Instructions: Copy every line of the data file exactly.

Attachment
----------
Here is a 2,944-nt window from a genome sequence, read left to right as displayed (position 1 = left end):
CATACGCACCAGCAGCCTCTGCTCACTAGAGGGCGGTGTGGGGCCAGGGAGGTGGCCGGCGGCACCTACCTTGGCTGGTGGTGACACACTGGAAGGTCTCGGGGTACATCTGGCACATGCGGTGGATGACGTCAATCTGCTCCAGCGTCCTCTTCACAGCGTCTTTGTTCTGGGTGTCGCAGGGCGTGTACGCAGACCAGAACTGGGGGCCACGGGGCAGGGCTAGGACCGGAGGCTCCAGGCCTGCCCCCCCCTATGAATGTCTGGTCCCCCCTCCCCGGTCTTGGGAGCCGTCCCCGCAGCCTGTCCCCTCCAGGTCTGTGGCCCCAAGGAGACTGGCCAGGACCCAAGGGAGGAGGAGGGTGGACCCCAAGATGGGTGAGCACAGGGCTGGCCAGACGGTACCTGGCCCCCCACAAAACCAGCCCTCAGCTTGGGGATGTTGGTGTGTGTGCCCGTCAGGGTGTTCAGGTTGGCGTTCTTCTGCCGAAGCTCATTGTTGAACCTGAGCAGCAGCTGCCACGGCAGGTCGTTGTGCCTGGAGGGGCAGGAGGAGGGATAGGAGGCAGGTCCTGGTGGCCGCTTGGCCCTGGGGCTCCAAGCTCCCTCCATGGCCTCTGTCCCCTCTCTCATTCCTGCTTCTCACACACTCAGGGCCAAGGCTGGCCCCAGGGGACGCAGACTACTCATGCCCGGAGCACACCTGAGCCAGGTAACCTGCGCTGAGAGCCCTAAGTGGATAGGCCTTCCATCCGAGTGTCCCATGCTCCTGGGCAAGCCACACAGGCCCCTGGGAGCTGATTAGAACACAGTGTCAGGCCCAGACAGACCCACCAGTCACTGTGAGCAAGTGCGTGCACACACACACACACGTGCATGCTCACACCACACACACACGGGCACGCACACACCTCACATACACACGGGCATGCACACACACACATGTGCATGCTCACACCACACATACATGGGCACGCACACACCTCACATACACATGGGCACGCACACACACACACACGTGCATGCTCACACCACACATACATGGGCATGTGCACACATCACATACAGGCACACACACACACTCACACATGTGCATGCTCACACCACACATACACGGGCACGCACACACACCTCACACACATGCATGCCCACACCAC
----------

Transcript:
Here is a 2,944-nt window from a genome sequence, read left to right as displayed (position 1 = left end):
CATACGCACCAGCAGCCTCTGCTCACTAGAGGGCGGTGTGGGGCCAGGGAGGTGGCCGGCGGCACCTACCTTGGCTGGTGGTGACACACTGGAAGGTCTCGGGGTACATCTGGCACATGCGGTGGATGACGTCAATCTGCTCCAGCGTCCTCTTCACAGCGTCTTTGTTCTGGGTGTCGCAGGGCGTGTACGCAGACCAGAACTGGGGGCCACGGGGCAGGGCTAGGACCGGAGGCTCCAGGCCTGCCCCCCCCTATGAATGTCTGGTCCCCCCTCCCCGGTCTTGGGAGCCGTCCCCGCAGCCTGTCCCCTCCAGGTCTGTGGCCCCAAGGAGACTGGCCAGGACCCAAGGGAGGAGGAGGGTGGACCCCAAGATGGGTGAGCACAGGGCTGGCCAGACGGTACCTGGCCCCCCACAAAACCAGCCCTCAGCTTGGGGATGTTGGTGTGTGTGCCCGTCAGGGTGTTCAGGTTGGCGTTCTTCTGCCGAAGCTCATTGTTGAACCTGAGCAGCAGCTGCCACGGCAGGTCGTTGTGCCTGGAGGGGCAGGAGGAGGGATAGGAGGCAGGTCCTGGTGGCCGCTTGGCCCTGGGGCTCCAAGCTCCCTCCATGGCCTCTGTCCCCTCTCTCATTCCTGCTTCTCACACACTCAGGGCCAAGGCTGGCCCCAGGGGACGCAGACTACTCATGCCCGGAGCACACCTGAGCCAGGTAACCTGCGCTGAGAGCCCTAAGTGGATAGGCCTTCCATCCGAGTGTCCCATGCTCCTGGGCAAGCCACACAGGCCCCTGGGAGCTGATTAGAACACAGTGTCAGGCCCAGACAGACCCACCAGTCACTGTGAGCAAGTGCGTGCACACACACACACACGTGCATGCTCACACCACACACACACGGGCACGCACACACCTCACATACACACGGGCATGCACACACACACATGTGCATGCTCACACCACACATACATGGGCACGCACACACCTCACATACACATGGGCACGCACACACACACACACGTGCATGCTCACACCACACATACATGGGCATGTGCACACATCACATACAGGCACACACACACACTCACACATGTGCATGCTCACACCACACATACACGGGCACGCACACACACCTCACACACATGCATGCCCACACCAC